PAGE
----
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‘No decisions have been made’: Mayor Melissa Blake on rebuilding hard-hit Fort McMurray neighbourhoods

Click to play video: 'Safe to rebuild some Fort McMurray neighbourhoods?' Safe to rebuild some Fort McMurray neighbourhoods?
WATCH ABOVE: The Regional Municipality of Wood Buffalo is trying to determine if it's even safe to rebuild some of the neighbourhoods damaged by fire. As Tom Vernon reports, the mayor admits they don't have an answer yet – Jun 8, 2016

Residents who live in the most heavily-damaged areas of Fort McMurray were allowed to return home Wednesday, alongside officials, to assess the damage.

Some people in the Abasand, Beacon Hill and Waterways neighbourhoods lost everything in the wildfire. But as the guided tours took place, several residents wondered if they would be able to rebuild their homes in the communities deemed uninhabitable due to toxins.

READ MORE: Visits to 3 restricted Fort McMurray neighbourhoods begin June 8

Arianna Johnson’s townhouse in Abasand was severely damaged. She knows a rebuild is needed, but she’s frustrated that she hasn’t heard anything from the Regional Municipality of Wood Buffalo council on whether it will be possible.

“The Alberta government can call me almost every night for a town hall, but our municipal government can’t call the residents of the three most-affected areas and have a town hall conversation with them?” Johnson questioned Wednesday.

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“Even if the answer is, ‘We don’t know the answers,’ at least we’re hearing you say it, not a newspaper article. You’re our elected officials and you need to talk to us.”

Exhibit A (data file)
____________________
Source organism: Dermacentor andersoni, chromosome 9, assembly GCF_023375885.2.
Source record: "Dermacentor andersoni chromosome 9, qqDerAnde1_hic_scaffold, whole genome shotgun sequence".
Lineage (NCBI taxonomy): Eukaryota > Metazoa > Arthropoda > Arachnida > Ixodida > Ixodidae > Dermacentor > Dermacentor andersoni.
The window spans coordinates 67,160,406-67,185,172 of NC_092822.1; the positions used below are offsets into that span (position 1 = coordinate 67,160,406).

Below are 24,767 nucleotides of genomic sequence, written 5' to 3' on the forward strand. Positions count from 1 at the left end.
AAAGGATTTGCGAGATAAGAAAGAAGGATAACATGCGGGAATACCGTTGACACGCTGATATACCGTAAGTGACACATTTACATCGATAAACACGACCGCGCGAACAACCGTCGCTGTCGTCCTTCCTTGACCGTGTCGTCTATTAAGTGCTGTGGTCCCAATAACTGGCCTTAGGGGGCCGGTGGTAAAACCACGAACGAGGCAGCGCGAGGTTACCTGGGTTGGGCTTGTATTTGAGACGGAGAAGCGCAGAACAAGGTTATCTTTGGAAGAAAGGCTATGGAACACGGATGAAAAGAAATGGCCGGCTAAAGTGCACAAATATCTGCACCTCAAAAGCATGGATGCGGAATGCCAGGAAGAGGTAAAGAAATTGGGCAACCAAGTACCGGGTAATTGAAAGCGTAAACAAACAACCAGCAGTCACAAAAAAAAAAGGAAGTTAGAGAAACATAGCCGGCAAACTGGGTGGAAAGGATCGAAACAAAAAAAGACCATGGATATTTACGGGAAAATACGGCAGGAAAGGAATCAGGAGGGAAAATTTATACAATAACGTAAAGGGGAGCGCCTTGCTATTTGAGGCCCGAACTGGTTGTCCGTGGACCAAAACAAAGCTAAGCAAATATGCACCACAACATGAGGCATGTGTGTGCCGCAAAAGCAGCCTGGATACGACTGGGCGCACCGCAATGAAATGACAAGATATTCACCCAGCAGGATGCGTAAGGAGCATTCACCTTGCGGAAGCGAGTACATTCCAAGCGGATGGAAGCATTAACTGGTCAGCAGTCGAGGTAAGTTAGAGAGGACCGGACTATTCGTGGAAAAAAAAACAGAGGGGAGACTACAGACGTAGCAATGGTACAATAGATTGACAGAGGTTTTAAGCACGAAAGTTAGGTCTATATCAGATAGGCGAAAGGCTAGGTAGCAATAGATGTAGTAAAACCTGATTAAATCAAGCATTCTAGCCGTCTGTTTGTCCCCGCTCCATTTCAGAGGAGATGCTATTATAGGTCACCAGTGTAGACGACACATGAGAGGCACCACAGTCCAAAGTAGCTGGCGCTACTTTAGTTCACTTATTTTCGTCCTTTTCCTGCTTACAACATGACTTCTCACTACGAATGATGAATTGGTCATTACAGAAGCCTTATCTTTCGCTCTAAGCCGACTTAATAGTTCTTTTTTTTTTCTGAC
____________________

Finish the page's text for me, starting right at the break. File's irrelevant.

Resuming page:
READ MORE: ‘I didn’t know what to expect’: Fort McMurray residents get first look at homes in restricted areas

Mayor Melissa Blake was in Edmonton Wednesday for a council meeting and said it’s still not known if the three neighbourhoods will be rebuilt. In Waterways, for example, Blake said there may be legislative issues around reconstruction because it is on a flood plain.

“No decisions have been made,” Blake said. “The key driving factors are always going to be about safety and ensuring that the human health of any area that we have will be there… post emergency and well into the future.”

Blake said a recovery task force will be formed to speak to residents and officials before any decisions are made, with safety being the number one priority.

“We’ve got people interspersed throughout the country and we want to make sure everybody has a chance to have a fair say about what they think the future should be in their particular region,” Blake said.

Watch below: Raw video shot in the Abasand neighbourhood shows the devastating aftermath of last month’s wildfire

Click to play video: 'Raw video: First look at the devastated Abasand neighbourhood of Fort McMurray' Raw video: First look at the devastated Abasand neighbourhood of Fort McMurray
Raw video: First look at the devastated Abasand neighbourhood of Fort McMurray – Jun 8, 2016

The mayor said if most people want to rebuild, council will do its best to make that happen.

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“Finding the right balance is going to be an important thing, and the only way we can think about it is by asking the people themselves.”

In a statement to Global News, Municipal Affairs Minister Danielle Larivee said: “We know how important it is to begin the rebuilding process in a timely way, but at the same time, it’s important to make smart decisions in consultation with residents.

As of Wednesday afternoon, the Fort McMurray wildfire was estimated to have burned 581,956 hectares. The fire is nearly 70 per cent contained.

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